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A Celebration of the World's Most Beautiful Classic Cars

Looking for the perfect holiday gift for the classic car lover in your life? Or just want to brighten up your own coffee table? We'd highly recommend picking up a copy of Beautiful Machines: The Era of the Elegant Sports Car. Released by Germany's Gestalten and available to order from Amazon, this is one of the best-designed classic car books ever published, period.

"Evoking an era when elegance, romance, and outright performance defined the automobile," the 330-page book is replete with the gorgeous photography we expect from Gestalten's design team. The selected cars date from a time when automobiles "represented humanity’s finest ambitions, technology, style, and taste."

From the shark-inspired Maserati Ghibli to the wicked Lamborghini Miura, and the eye-popping Alfa Romeo Tipo 33 Stradale to the well-bred Aston Martin DB4 GT, "these cars are less transportation and more testaments to beauty, freedom, ambition, innovation, and speed," the publisher notes.

The story of each iconic set of wheels is written by automotive expert Blake Z. Rong with a preface by Classic Driver’s Jan Baedeker and Gestalten’s Robert Klanten. "No other machine or technology has made such a global triumph in the last century, has as significantly changed the world, or has been able to give its users such a sensual and intense overall experience—neither the plane nor the cinema nor the internet," they proclaim.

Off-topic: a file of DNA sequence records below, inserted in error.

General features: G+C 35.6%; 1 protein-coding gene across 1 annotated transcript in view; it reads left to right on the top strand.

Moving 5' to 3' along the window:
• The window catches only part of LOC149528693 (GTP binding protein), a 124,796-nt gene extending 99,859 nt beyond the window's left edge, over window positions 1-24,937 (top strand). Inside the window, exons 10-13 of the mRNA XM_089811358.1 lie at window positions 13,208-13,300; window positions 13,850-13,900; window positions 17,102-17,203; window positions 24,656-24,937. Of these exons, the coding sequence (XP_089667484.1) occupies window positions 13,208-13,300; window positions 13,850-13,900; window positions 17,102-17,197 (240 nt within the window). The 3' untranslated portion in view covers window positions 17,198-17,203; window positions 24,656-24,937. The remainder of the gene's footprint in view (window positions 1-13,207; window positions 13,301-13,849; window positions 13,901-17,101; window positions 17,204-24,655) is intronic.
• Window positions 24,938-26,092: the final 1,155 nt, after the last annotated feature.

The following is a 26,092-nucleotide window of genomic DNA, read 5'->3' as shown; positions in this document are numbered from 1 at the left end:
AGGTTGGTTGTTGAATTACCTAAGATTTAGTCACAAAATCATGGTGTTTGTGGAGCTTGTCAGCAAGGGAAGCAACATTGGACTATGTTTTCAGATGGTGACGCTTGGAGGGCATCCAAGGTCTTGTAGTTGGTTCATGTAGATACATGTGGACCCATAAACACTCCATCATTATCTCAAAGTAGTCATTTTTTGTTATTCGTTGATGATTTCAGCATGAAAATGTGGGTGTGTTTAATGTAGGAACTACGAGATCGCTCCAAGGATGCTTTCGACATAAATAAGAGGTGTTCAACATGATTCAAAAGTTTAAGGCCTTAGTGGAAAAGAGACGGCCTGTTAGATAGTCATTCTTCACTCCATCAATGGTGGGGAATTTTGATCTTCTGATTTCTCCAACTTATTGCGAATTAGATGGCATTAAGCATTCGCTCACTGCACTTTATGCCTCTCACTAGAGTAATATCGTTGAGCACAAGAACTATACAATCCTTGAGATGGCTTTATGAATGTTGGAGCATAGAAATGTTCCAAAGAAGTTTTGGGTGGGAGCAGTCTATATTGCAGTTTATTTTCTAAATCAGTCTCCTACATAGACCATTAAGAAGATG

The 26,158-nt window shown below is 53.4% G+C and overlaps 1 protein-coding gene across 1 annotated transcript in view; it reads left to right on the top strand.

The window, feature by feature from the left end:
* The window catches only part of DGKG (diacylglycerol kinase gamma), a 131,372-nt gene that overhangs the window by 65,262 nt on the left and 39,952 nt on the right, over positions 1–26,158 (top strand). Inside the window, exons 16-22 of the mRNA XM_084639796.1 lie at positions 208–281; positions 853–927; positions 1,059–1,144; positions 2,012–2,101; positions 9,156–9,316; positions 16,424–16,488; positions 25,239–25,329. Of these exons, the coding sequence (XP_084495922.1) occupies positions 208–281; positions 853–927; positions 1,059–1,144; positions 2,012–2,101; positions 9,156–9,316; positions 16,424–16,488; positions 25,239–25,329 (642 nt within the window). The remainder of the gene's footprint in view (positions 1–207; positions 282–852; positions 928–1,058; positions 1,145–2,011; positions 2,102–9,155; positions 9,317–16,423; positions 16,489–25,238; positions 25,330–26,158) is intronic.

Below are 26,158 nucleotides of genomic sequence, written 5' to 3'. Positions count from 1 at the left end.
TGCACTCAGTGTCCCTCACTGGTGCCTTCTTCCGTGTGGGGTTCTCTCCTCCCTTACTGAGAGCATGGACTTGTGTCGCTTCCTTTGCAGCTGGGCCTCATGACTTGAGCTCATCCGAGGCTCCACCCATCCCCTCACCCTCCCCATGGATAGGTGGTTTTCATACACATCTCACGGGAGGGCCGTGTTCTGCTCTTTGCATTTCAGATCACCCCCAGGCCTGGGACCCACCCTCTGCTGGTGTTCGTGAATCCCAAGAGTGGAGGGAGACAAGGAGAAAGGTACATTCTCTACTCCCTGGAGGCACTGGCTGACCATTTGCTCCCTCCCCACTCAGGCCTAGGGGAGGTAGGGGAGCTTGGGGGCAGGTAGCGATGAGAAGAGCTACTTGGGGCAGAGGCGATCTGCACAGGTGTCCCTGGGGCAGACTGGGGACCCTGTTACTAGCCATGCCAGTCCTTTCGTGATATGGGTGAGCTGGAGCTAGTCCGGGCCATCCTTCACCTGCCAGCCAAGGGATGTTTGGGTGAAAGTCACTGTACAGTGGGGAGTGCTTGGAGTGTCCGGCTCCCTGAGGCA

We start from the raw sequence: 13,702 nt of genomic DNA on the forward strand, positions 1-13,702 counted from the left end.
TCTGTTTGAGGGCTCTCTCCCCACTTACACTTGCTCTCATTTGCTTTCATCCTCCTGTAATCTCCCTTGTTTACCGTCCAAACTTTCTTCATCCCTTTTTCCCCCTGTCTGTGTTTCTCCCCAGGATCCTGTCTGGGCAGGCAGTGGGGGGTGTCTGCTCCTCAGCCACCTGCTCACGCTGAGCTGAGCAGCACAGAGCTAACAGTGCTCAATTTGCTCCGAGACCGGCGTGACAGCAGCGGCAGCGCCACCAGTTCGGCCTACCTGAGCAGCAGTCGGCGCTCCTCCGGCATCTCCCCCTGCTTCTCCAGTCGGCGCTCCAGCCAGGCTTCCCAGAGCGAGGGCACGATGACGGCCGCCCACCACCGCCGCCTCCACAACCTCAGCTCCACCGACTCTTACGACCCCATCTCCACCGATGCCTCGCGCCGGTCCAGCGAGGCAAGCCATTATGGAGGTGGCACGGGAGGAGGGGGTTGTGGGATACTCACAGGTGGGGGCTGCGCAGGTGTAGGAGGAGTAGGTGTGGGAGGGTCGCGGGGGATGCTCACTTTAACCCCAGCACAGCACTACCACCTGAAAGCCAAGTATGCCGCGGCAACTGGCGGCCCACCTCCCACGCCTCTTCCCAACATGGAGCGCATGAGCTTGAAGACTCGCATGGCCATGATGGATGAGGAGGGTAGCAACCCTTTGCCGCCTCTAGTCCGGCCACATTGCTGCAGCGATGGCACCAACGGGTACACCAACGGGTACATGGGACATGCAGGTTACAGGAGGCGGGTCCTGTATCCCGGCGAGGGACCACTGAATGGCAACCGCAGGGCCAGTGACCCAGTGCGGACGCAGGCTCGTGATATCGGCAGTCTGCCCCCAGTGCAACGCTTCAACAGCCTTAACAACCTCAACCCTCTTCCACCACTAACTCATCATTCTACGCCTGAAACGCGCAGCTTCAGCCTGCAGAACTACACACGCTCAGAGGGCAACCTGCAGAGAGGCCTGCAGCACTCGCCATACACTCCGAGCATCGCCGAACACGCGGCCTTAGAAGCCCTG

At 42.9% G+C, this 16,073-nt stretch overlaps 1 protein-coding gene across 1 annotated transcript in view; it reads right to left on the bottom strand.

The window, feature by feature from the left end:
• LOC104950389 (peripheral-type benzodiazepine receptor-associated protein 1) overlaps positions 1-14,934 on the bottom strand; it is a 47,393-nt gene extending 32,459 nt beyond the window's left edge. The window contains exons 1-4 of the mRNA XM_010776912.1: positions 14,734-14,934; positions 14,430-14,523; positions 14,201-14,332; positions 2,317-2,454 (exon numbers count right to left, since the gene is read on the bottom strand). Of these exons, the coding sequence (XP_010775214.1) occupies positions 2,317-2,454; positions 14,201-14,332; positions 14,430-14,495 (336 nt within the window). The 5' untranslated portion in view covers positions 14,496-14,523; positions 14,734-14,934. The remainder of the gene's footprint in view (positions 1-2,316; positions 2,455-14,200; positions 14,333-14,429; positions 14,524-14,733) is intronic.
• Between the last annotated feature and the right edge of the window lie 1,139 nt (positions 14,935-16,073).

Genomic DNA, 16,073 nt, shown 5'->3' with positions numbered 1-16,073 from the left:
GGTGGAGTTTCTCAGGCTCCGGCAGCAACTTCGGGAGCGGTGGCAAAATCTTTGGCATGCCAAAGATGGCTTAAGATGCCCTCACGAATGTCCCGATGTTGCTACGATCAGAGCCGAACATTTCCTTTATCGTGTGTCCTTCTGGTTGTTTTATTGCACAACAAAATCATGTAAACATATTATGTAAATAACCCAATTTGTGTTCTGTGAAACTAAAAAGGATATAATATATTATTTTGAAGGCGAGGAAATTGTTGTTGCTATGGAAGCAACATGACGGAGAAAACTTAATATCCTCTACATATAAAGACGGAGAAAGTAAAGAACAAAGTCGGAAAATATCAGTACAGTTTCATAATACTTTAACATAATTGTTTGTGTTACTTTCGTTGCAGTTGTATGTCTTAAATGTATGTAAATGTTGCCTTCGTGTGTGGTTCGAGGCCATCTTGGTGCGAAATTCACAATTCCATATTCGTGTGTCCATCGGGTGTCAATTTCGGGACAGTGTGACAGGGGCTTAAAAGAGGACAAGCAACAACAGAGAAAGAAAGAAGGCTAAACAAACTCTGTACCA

"It opened new expanses of possibility, broke through the boundaries of space and time, promised unlimited freedom and individuality," they note. "Sports cars were avant-garde, carved in sheet steel and aluminum, and they were mobile sculptures of progress at the forefront of technological development."

That's why major brands such as Porsche, Ferrari, Maserati and Mercedes-Benz "primarily owe their present-day appeal to their classic sports cars, which brought engineering innovations and motorsport experience into a desirable form tamed for civilian life on the streets." Quite simply, "no other object shaped the aesthetics of this time as much as the automobile."